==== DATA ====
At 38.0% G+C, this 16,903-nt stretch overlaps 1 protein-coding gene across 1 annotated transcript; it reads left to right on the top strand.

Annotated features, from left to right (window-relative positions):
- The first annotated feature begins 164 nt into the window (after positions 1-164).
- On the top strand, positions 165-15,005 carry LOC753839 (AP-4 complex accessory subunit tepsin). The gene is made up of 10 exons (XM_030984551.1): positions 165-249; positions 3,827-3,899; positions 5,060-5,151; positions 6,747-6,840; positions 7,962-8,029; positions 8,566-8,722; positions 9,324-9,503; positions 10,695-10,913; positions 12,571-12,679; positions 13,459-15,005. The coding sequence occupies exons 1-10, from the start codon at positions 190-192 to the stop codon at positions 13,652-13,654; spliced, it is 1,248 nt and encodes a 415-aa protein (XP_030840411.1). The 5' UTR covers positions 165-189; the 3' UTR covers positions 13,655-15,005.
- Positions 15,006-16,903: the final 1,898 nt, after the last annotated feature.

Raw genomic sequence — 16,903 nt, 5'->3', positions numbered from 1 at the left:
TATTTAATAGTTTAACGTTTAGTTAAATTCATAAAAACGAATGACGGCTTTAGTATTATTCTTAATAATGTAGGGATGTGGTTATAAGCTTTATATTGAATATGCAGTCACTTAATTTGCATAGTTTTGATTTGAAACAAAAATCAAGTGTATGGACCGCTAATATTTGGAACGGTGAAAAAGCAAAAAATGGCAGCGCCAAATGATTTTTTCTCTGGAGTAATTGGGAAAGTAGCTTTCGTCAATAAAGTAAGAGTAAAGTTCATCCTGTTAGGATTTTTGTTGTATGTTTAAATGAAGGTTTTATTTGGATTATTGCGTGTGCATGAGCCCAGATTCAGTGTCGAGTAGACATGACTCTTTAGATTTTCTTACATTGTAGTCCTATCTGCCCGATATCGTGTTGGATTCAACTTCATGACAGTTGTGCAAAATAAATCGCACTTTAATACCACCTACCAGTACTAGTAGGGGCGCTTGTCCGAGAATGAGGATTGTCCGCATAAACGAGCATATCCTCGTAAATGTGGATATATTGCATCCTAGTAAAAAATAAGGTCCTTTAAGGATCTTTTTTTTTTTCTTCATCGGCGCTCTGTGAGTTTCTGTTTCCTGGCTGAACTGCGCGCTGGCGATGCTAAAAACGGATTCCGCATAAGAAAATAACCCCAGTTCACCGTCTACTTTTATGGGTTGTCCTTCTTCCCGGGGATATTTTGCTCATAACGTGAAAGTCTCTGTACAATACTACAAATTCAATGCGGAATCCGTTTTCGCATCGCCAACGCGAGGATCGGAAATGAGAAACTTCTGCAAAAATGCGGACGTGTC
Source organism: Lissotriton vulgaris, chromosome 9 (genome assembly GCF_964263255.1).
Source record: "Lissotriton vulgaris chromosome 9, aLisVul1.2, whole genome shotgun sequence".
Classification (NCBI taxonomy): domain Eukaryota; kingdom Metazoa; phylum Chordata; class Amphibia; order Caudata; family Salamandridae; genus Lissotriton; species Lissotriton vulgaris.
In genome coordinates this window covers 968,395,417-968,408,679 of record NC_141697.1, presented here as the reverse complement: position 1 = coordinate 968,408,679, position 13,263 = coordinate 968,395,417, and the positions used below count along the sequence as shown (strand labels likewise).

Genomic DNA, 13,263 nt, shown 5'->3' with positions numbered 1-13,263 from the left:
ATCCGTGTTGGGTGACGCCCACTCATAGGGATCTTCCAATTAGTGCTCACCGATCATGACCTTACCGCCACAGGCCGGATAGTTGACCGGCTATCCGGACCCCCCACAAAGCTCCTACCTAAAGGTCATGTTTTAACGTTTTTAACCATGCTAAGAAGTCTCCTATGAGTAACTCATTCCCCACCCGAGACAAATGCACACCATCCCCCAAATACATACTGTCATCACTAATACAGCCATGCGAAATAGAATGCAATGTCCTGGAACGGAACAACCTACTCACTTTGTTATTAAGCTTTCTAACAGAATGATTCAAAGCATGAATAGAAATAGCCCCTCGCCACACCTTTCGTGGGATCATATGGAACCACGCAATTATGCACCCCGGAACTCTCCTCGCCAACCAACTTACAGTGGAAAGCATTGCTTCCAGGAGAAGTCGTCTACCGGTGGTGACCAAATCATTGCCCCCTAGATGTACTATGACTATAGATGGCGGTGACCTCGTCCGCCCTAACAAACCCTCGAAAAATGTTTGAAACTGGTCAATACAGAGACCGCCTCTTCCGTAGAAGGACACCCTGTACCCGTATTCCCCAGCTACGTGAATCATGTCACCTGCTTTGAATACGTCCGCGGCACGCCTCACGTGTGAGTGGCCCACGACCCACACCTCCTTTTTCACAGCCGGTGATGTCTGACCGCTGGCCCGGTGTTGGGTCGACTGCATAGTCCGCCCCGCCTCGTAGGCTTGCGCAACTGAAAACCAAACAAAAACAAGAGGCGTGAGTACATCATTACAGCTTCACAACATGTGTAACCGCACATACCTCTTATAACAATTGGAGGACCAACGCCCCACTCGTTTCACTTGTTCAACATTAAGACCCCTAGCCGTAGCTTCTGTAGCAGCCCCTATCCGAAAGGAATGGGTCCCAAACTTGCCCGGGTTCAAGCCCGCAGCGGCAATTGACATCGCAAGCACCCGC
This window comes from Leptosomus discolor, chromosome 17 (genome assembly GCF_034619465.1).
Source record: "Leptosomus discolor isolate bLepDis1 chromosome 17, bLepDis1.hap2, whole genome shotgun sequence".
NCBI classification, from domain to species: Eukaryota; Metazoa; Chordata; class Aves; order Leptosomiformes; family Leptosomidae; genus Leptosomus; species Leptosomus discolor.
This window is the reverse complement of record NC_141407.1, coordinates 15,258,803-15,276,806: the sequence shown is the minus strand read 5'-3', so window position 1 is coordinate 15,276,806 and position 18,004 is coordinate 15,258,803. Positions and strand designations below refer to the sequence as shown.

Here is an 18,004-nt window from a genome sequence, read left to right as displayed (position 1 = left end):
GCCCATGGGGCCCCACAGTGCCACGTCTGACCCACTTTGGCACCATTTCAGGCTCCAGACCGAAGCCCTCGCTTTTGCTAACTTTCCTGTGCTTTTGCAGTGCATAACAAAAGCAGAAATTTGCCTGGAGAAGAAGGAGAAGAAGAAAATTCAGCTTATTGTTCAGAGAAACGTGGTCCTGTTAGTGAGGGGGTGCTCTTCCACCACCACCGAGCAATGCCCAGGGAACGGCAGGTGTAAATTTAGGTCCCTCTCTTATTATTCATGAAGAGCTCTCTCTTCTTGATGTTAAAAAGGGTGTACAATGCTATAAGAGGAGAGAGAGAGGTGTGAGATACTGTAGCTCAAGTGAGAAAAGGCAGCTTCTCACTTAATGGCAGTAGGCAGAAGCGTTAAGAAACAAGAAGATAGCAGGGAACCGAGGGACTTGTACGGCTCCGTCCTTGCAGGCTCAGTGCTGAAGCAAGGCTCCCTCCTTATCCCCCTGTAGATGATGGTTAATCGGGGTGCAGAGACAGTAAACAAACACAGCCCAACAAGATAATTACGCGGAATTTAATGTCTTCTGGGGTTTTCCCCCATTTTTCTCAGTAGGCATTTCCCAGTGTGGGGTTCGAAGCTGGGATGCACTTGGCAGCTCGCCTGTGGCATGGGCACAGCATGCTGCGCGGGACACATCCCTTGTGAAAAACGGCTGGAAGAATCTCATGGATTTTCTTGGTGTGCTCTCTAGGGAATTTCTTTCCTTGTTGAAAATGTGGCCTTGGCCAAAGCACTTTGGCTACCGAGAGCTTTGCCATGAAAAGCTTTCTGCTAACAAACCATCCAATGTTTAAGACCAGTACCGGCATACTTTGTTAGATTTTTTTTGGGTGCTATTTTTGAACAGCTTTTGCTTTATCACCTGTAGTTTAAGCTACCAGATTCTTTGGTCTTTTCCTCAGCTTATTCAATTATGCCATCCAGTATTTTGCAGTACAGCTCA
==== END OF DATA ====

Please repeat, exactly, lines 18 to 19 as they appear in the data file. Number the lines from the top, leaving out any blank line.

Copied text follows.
Here is an 18,004-nt window from a genome sequence, read left to right as displayed (position 1 = left end):
GCCCATGGGGCCCCACAGTGCCACGTCTGACCCACTTTGGCACCATTTCAGGCTCCAGACCGAAGCCCTCGCTTTTGCTAACTTTCCTGTGCTTTTGCAGTGCATAACAAAAGCAGAAATTTGCCTGGAGAAGAAGGAGAAGAAGAAAATTCAGCTTATTGTTCAGAGAAACGTGGTCCTGTTAGTGAGGGGGTGCTCTTCCACCACCACCGAGCAATGCCCAGGGAACGGCAGGTGTAAATTTAGGTCCCTCTCTTATTATTCATGAAGAGCTCTCTCTTCTTGATGTTAAAAAGGGTGTACAATGCTATAAGAGGAGAGAGAGAGGTGTGAGATACTGTAGCTCAAGTGAGAAAAGGCAGCTTCTCACTTAATGGCAGTAGGCAGAAGCGTTAAGAAACAAGAAGATAGCAGGGAACCGAGGGACTTGTACGGCTCCGTCCTTGCAGGCTCAGTGCTGAAGCAAGGCTCCCTCCTTATCCCCCTGTAGATGATGGTTAATCGGGGTGCAGAGACAGTAAACAAACACAGCCCAACAAGATAATTACGCGGAATTTAATGTCTTCTGGGGTTTTCCCCCATTTTTCTCAGTAGGCATTTCCCAGTGTGGGGTTCGAAGCTGGGATGCACTTGGCAGCTCGCCTGTGGCATGGGCACAGCATGCTGCGCGGGACACATCCCTTGTGAAAAACGGCTGGAAGAATCTCATGGATTTTCTTGGTGTGCTCTCTAGGGAATTTCTTTCCTTGTTGAAAATGTGGCCTTGGCCAAAGCACTTTGGCTACCGAGAGCTTTGCCATGAAAAGCTTTCTGCTAACAAACCATCCAATGTTTAAGACCAGTACCGGCATACTTTGTTAGATTTTTTTTGGGTGCTATTTTTGAACAGCTTTTGCTTTATCACCTGTAGTTTAAGCTACCAGATTCTTTGGTCTTTTCCTCAGCTTATTCAATTATGCCATCCAGTATTTTGCAGTACAGCTCA